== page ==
Creative New Zealand announced on the 20th October that michele leggott is the 2013 recipient of the Prime Minister's Award for Literary Achievement in the poetry genre. Award-winning poet, essayist and editor, Michele Leggott was the New Zealand Poet Laureate 2007-2009. She is a Professor of English at the University of Auckland and has published seven books of poetry, most recently Mirabile Dictu (2009). A major project since 2001 has been the development of the New Zealand Electronic Poetry Centre (nzepc) at the University of Auckland. She was made a Member of the New Zealand Order of Merit in the 2009 New Year Honours for Services to Poetry.


The new Poet Laureate of New Zealand, the ninth, is vincent o'sullivan, following in the wake of (among others) Bill Manhire, Hone Tuwhare, Jenny Bornholdt and Ian Wedde. His tenure will run from 2013 to 2015. Born in Auckland in 1937, he studied there and at Oxford, and lectured in Wellington and Waikato, becoming a freelance in 1978, returning to the embrace of academia at Wellington a decade later. Now emeritus professor, but based in Dunedin, he remains a major figure in New Zealand writing.


Portuguese poet nuno júdice received the 2013 Queen Sofía Ibero-American Poetry Prize from the Queen herself, in the Hall of Columns at the Royal Palace in Madrid, at the end of November. Like many writers whose language roots are in the Iberian peninsula, Judice is a novelist, essayist, critic, lecturer and diplomat -  a public figure alert to public events which he witnesses, helps to shape and in his writing transforms. Meanwhile, back in Britain, the Queen and the Duke of Edinburgh entertained three hundred poets and poetry functionaries at Buckingham Palace on 19 November. After huddling in the rain outside the railings the guests were admitted, steaming, into the bright welcome of the Palace to an evening of champagne, delicious canapés and good cheer, interrupted by readings in the Ball Room with its impossible acoustic by sinéad morrissey, liz lochhead (who became Elizabeth Lochhead for the occasion), gillian clarke, carol ann duffy and john agard. 'The women,' wrote Kei Miller in his blog (http://keimiller.wordpress.com/2013/11//not-everyone-was-invited-to-the-party), 'are all current serving British poet laureates -  of Northern Ireland, Scotland and Wales respectively, and Carol Ann poet laureate of the whole she-bang. John Agard brought balance I thought as the solitary male voice but also a voice and accent of British poetry that did not originate in Britain. Maybe there is something to be said for the fact that in this celebration of British poetry, none of the readers were actually English (two Scottish poets, one Northern Irish, one Welsh and one Guyanese) but still I think it was a difficult but perfectly achieved balance.' Adam Horovitz, who was not among those present, wrote a poem for the occasion (see http://adamhorovitz.co.uk/blog/2013/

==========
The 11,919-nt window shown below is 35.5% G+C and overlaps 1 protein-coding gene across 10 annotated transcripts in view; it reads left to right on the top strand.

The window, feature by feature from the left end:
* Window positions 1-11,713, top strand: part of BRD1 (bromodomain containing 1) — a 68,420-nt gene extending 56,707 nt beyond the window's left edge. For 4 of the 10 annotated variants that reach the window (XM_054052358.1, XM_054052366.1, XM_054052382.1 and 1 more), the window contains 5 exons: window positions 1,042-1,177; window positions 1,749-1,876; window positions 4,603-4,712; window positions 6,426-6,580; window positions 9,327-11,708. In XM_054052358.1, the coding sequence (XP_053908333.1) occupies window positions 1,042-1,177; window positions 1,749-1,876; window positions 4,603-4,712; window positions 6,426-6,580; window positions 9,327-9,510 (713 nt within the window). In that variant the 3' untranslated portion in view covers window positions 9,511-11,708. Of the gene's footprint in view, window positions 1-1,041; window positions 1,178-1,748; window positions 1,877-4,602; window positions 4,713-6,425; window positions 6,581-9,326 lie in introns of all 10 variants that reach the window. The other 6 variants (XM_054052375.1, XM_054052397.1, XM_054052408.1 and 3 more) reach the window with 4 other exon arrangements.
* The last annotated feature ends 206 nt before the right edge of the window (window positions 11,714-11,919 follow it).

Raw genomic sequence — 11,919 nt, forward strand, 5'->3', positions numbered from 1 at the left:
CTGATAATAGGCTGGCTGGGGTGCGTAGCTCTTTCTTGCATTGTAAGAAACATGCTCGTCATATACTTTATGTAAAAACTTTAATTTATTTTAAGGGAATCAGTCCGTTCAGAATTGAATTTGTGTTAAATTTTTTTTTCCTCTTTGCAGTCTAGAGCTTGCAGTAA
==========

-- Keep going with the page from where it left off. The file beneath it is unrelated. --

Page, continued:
/theyre-inviting-poets-to-buckingham-palace/) which concludes,

They're inviting poets to Buckingham Palace - 
Christopher Robin went down with Alice.
'And of how much interest are poets to Queens?'
'It's a grandiose method of counting beans,'
                         Says Alice.

Setting words to music was a key part of benjamin britten's work, and in his centenary year this fact has been celebrated. Britten's sensitivity not only to the lyric but to other forms of poetry is amply demonstrated in Boris Ford's Benjamin Britten's Poets, an anthology reissued by Carcanet to mark the centenary. W.H. Auden's 'Danse Macabre' was adapted in 1939, apparently without the poet's consent, and confesses 'its order and trumpet'. Britten adjusted and reshaped some poems to achieve his ends.